Concrete will be poured Tuesday for the last of 20 arches on the Sixth Street Viaduct, marking a major milestone for the project to replace the bridge connecting the Arts District in downtown Los Angeles and Boyle Heights.

Concrete pouring will begin about 9:30 a.m., and the 260 cubic yards of concrete will be poured at a rate of four vertical feet per hour, with the final arch taking between 12 and 14 hours to be poured. More than 65 truck loads of concrete are needed per arch, according to the Los Angeles Bureau of Engineering.

The $588 million project to replace the previous bridge — which was built in 1932 and deemed seismically deficient — is expected to be complete this summer. The project was funded by the Federal Highway Transportation Administration, Caltrans and the city of Los Angeles.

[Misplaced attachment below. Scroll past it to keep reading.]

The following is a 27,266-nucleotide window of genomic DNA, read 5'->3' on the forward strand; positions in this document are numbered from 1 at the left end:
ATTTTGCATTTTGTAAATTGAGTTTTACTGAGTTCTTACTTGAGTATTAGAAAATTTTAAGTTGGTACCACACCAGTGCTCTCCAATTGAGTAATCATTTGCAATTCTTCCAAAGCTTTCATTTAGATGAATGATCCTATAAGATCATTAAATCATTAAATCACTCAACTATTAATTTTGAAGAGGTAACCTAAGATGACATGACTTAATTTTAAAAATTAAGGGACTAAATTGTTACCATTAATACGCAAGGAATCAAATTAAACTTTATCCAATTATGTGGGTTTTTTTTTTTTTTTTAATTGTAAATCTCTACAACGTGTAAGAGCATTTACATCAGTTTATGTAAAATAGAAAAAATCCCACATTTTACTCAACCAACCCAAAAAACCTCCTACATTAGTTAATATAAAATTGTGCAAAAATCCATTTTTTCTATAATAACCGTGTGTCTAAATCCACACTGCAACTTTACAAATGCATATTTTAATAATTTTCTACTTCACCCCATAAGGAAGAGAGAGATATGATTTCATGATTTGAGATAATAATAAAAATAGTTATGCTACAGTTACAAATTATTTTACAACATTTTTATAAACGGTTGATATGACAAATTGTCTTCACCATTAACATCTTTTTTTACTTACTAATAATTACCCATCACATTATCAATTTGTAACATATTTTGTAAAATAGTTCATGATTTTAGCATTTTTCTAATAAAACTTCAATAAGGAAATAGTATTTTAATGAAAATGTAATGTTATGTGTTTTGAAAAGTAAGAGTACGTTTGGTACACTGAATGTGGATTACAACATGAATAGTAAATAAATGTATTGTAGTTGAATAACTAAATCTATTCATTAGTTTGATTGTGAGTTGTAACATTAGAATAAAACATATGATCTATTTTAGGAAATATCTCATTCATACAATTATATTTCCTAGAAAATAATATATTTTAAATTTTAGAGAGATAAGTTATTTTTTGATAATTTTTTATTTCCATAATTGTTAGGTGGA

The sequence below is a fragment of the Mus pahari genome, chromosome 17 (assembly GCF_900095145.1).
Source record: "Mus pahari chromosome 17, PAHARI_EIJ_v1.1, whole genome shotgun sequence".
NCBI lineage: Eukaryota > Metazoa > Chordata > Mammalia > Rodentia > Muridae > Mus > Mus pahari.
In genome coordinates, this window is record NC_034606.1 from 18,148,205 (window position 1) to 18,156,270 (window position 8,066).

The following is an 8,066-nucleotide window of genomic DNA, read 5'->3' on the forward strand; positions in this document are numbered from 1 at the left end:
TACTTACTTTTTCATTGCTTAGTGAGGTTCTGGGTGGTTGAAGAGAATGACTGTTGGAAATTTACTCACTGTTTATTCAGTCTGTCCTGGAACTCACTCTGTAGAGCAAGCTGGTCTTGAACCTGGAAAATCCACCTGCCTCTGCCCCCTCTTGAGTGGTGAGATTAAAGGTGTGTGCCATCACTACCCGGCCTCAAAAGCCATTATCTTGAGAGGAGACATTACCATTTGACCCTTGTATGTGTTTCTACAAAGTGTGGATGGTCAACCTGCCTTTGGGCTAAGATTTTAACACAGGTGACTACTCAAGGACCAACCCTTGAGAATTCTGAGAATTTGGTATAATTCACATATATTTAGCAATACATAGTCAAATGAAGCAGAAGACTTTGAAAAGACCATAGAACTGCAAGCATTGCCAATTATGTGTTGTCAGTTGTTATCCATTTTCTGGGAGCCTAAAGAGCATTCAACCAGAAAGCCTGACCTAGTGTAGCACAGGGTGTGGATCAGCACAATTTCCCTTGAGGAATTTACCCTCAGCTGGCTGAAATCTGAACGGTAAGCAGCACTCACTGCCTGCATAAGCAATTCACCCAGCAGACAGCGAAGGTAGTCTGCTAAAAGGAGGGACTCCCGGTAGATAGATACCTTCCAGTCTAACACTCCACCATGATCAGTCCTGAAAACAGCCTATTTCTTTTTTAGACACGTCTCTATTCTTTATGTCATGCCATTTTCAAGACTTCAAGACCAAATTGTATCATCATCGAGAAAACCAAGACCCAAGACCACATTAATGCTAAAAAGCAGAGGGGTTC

The “Ribbon of Light” design was created by the architectural firm HNTB Corp. and Los Angeles-based architect Michael Maltzan. The Bureau of Engineering also plans to create a 12-acre park underneath the bridge to provide access to the L.A. River, public art, recreational programming and more. Last month, the park project received $8.5 million in grants from Prop 68’s Statewide Park Program.

According to the Bureau of Engineering’s plans, the downtown side of the Sixth Street Viaduct park will include a rain garden, planted seating area, a play and performance lawn, a sculpture garden, a meadow, a dog play area, an adult fitness section, cafe and restrooms, a sloped river gateway, an urban forest and terraces.

On the Boyle Heights side, the park’s plans include a skateboard area; a meadow; a picnic area; a synthetic turf soccer field; flexible courts sized for basketball, futsal and volleyball; a play and performance lawn; a children’s play area; a promenade; a landscaped seating area; an adult fitness area; a rain garden; a dog play area and grilling spaces.

The Los Angeles Bureau of Engineering partnered with contractors Skanska-Stacy & Witbeck, which led construction for the viaduct replacement project. Each arch is 10 feet wide and spans about 300 feet.

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